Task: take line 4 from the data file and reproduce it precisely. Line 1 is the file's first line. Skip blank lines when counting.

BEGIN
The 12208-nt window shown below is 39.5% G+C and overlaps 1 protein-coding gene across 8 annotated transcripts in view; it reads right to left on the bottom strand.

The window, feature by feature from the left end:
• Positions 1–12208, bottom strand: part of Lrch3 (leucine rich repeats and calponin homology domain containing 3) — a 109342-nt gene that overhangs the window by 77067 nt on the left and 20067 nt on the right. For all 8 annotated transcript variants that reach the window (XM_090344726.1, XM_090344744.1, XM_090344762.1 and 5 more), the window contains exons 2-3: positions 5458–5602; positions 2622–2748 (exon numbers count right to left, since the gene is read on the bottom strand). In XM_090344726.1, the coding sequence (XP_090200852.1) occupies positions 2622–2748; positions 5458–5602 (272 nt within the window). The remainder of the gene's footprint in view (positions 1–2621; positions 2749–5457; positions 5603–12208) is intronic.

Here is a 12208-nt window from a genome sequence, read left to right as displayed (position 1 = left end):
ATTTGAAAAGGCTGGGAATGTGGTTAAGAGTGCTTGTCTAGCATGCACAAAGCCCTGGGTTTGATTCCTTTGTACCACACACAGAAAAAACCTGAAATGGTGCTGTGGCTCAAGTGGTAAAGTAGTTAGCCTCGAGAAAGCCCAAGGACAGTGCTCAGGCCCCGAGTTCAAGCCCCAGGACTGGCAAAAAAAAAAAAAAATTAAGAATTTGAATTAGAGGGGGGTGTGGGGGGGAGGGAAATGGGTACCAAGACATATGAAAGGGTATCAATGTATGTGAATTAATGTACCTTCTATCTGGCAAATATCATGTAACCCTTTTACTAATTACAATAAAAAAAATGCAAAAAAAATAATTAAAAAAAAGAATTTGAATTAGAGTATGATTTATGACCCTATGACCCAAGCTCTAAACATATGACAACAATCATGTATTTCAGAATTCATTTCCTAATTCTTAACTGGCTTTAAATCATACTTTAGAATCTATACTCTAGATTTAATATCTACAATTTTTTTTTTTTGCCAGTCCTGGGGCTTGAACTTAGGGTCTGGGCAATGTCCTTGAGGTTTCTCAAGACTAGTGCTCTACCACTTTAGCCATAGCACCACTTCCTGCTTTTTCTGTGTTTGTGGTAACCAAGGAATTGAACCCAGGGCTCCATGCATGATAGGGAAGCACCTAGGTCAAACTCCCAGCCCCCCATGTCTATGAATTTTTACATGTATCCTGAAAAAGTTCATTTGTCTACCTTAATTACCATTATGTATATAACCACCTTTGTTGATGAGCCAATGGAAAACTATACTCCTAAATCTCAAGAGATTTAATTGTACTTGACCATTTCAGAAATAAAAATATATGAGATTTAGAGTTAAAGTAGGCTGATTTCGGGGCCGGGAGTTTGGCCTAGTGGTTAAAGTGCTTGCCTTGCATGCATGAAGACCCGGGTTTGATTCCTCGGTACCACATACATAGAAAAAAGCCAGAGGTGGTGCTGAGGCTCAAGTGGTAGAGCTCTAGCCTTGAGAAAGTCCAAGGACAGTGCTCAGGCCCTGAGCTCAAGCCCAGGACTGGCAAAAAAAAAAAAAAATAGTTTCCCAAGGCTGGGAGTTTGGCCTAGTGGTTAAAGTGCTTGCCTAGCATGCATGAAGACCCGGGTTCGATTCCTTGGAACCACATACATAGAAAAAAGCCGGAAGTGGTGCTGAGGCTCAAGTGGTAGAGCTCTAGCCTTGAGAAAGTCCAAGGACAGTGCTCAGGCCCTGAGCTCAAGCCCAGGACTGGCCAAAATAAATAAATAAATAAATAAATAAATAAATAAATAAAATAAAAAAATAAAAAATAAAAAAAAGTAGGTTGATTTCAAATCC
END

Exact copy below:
Here is a 12208-nt window from a genome sequence, read left to right as displayed (position 1 = left end):